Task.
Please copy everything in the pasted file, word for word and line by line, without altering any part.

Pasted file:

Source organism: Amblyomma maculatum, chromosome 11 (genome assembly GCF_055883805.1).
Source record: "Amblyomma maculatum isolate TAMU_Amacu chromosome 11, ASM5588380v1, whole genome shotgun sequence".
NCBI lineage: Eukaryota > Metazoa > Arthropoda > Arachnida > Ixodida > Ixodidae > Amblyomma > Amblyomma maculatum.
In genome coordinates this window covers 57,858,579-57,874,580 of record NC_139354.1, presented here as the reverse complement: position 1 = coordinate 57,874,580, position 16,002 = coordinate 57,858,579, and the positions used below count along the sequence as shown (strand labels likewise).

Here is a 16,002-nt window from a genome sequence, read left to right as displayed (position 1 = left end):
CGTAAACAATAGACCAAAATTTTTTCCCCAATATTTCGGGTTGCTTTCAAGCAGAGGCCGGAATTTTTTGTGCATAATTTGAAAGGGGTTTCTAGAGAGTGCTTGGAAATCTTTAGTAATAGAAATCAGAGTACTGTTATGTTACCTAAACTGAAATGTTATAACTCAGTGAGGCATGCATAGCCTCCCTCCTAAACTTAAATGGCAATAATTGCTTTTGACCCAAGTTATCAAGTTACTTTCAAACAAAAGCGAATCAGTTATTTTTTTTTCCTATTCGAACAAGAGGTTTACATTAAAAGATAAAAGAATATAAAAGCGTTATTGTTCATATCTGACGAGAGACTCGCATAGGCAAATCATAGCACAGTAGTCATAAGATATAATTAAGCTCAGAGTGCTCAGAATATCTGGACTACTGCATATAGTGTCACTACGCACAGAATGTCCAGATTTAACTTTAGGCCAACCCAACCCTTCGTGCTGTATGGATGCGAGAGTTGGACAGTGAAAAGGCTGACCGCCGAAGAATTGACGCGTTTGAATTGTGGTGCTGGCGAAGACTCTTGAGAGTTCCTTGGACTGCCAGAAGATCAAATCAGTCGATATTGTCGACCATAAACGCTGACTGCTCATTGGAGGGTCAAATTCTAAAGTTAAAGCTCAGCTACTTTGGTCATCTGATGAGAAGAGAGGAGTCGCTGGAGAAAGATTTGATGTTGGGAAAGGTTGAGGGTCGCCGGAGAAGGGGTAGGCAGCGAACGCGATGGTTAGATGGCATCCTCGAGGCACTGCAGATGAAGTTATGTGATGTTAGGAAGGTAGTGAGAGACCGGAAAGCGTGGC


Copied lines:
Source organism: Amblyomma maculatum, chromosome 11 (genome assembly GCF_055883805.1).
Source record: "Amblyomma maculatum isolate TAMU_Amacu chromosome 11, ASM5588380v1, whole genome shotgun sequence".
NCBI lineage: Eukaryota > Metazoa > Arthropoda > Arachnida > Ixodida > Ixodidae > Amblyomma > Amblyomma maculatum.
In genome coordinates this window covers 57,858,579-57,874,580 of record NC_139354.1, presented here as the reverse complement: position 1 = coordinate 57,874,580, position 16,002 = coordinate 57,858,579, and the positions used below count along the sequence as shown (strand labels likewise).

Here is a 16,002-nt window from a genome sequence, read left to right as displayed (position 1 = left end):
CGTAAACAATAGACCAAAATTTTTTCCCCAATATTTCGGGTTGCTTTCAAGCAGAGGCCGGAATTTTTTGTGCATAATTTGAAAGGGGTTTCTAGAGAGTGCTTGGAAATCTTTAGTAATAGAAATCAGAGTACTGTTATGTTACCTAAACTGAAATGTTATAACTCAGTGAGGCATGCATAGCCTCCCTCCTAAACTTAAATGGCAATAATTGCTTTTGACCCAAGTTATCAAGTTACTTTCAAACAAAAGCGAATCAGTTATTTTTTTTTCCTATTCGAACAAGAGGTTTACATTAAAAGATAAAAGAATATAAAAGCGTTATTGTTCATATCTGACGAGAGACTCGCATAGGCAAATCATAGCACAGTAGTCATAAGATATAATTAAGCTCAGAGTGCTCAGAATATCTGGACTACTGCATATAGTGTCACTACGCACAGAATGTCCAGATTTAACTTTAGGCCAACCCAACCCTTCGTGCTGTATGGATGCGAGAGTTGGACAGTGAAAAGGCTGACCGCCGAAGAATTGACGCGTTTGAATTGTGGTGCTGGCGAAGACTCTTGAGAGTTCCTTGGACTGCCAGAAGATCAAATCAGTCGATATTGTCGACCATAAACGCTGACTGCTCATTGGAGGGTCAAATTCTAAAGTTAAAGCTCAGCTACTTTGGTCATCTGATGAGAAGAGAGGAGTCGCTGGAGAAAGATTTGATGTTGGGAAAGGTTGAGGGTCGCCGGAGAAGGGGTAGGCAGCGAACGCGATGGTTAGATGGCATCCTCGAGGCACTGCAGATGAAGTTATGTGATGTTAGGAAGGTAGTGAGAGACCGGAAAGCGTGGC